This presumably contributed to Mickelson's outburst in 2014, he played in every Ryder Cup during this run.
Monty. Couldn't get over the line in the majors but a giant in the Ryder Cup.
By common consensus, the greatest RC figure of them all.
Montgomerie never lost a singles match in eight tournaments and was a decisive figure in several competitions.
Tended to let his putter fall on the ground before strutting around like Napoleon when he won a match.
Europe's most successful ever golfer in terms of major titles, Faldo was also a smashing Ryder Cup performer, playing a critical role in several European wins, most notably 1995 when he beat Curtis Strange in a vital singles match.
That all counted for nowt when he captained the team in 2008 and was generally agreed to have made a hames of the job.
One can't help feeling that his widespread unpopularity left him facing an uphill battle from the off. No wonder he once thanked the UK press "from the heart of my bottom".
O'Connor. You don't need me to tell you what he did in 1989. Christy played only one foursomes game over the previous two days which he lost with Ronan Rafferty. But he made a memorable impact on the singles against Freddie Couples.
P is for Presidents. It's fair to say that the Ryder Cup is unusual among sporting events in that former US Presidents regularly ride around as part of the entourage.
George H. W Bush was a Ryder Cup staple though he's 94 now and not as mobile as he used to be. Still, there's a fair chance you'll see Bill Clinton or Dubya hanging around, joshing with the vice-captains.
Republicans. There'll be plenty of them there and we have to make clear we mean that in the American rather than the Irish sense of the word.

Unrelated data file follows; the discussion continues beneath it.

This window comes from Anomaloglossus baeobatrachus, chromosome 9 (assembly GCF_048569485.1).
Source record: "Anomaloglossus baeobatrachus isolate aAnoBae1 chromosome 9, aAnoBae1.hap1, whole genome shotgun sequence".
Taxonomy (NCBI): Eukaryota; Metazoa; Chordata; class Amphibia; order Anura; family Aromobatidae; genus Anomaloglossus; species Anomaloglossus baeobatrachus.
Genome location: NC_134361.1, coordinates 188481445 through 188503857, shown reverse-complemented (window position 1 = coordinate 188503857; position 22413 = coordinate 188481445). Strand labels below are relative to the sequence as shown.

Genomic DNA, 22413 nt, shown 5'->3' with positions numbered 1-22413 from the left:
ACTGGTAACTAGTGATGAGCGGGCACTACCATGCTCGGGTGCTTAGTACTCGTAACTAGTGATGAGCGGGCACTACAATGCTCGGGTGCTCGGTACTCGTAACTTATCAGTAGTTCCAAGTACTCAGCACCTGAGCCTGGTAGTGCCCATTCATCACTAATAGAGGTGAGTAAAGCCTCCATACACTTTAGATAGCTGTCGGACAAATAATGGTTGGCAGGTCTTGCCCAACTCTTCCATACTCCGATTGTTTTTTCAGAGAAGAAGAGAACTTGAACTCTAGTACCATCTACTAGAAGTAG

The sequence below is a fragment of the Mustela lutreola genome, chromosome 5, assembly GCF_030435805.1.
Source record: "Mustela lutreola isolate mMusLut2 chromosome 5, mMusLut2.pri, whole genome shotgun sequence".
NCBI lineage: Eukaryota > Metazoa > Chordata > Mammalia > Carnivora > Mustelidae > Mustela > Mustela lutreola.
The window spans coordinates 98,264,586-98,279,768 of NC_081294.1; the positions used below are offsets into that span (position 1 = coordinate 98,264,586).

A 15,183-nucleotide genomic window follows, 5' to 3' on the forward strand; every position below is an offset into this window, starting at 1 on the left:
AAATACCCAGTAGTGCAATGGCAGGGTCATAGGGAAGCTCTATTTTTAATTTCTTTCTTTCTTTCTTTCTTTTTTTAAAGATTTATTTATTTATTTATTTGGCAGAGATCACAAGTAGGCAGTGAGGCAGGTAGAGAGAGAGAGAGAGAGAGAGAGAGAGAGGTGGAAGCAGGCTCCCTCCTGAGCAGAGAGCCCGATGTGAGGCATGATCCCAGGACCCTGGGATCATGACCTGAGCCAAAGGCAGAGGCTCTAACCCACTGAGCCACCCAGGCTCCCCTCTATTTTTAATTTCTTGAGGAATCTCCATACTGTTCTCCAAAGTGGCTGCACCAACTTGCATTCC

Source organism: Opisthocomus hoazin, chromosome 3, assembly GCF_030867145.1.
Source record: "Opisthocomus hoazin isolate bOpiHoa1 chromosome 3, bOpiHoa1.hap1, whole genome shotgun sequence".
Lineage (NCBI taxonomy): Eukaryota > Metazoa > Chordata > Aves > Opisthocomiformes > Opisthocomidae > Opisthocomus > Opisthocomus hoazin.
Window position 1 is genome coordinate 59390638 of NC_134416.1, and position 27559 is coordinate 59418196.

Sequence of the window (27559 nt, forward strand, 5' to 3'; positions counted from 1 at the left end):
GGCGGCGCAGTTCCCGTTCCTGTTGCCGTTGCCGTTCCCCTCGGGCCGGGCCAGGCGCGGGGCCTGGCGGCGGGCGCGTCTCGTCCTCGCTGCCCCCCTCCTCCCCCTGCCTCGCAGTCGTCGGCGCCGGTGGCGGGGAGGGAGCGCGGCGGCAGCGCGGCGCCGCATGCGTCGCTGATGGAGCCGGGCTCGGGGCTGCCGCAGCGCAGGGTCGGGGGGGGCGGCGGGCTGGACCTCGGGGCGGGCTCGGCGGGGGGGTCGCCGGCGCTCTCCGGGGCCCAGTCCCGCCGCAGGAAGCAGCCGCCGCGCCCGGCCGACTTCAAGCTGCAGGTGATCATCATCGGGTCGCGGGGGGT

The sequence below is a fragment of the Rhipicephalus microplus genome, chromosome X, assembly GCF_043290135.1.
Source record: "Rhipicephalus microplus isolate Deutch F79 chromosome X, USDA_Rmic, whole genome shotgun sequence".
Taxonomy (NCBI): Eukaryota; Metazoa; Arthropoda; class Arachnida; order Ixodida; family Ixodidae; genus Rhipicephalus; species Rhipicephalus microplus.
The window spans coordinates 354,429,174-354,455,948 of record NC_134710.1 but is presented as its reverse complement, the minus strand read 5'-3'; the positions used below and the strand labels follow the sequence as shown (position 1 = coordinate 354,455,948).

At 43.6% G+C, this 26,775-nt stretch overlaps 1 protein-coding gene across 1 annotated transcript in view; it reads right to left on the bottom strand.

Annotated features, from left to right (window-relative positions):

Samuel Ryder. The man who founded the yoke. A businessman and a golf promoter. The only wonder is that there hasn't been a United Passions style hagiography made in his honour.
Tiger. Woods is playing in his eighth Ryder Cup and his first since 2012.
His presence is regarded as a major boon for the Americans.
How many winning US teams has he been part of? One.
So, might not be that terrifying. Said in 2002 that he could think of a million different reasons why he'd rather win a WGC in Mount Juliet that he would the Ryder Cup in the Belfry the following week.
They reckon he's a less surly, less individualistic presence now, though.
Qualification. Q was always going to be tricky.
USA!!! USA!!! USA!!! USA!!! USA!!! USA!!! USA!!! USA!!! USA!!! USA!!! USA!!! USA!!! USA!!! USA!!! USA!!! USA!!! USA!!! USA!!! USA!!! USA!!! USA!!! USA!!! USA!!!USA!!! USA!!! USA!!! USA!!! USA!!! US-
It's in France this time, at least.
No one is entirely clear what they do but captains are becoming increasingly adamant that they need a lot of them.
The way things are going, by 2030, there'll be more vice-captains than players.
The most pivotal vice-captaincy in the history of the competition was that of Padraig Harrington, who, in 2014, retrieved a player's wedge after he left in one of the makeshift toilets at the back of one of the greens.
With such key interventions are Ryder Cups won and lost.
Wives. They're there. You'll see them invading the green when the winning putt is sunk. Hopefully after the opposing player has had his go at putting.
An alternative 'w' is Weekly - as in Boo Weekly - who spent the 2008 competition geeing up the crowd and riding his iron up and down the course like a cowboy.
Xander Schauffle was not picked for this Ryder Cup despite being touted as a possible captain's pick, a decision of Jim Furyk's which makes the A-Z link considerably more tenuous.
You the man!!! Americans like to yell it split seconds after wood connects with Titleist.
'Zinger' is Paul Azinger's nickname, thank God. The most lauded US captain in the history of Ryder Cup. He ended America's losing streak in 2008 by utilising a wondrous 'pod system' which Phil Mickelson wouldn't shut up about six years later.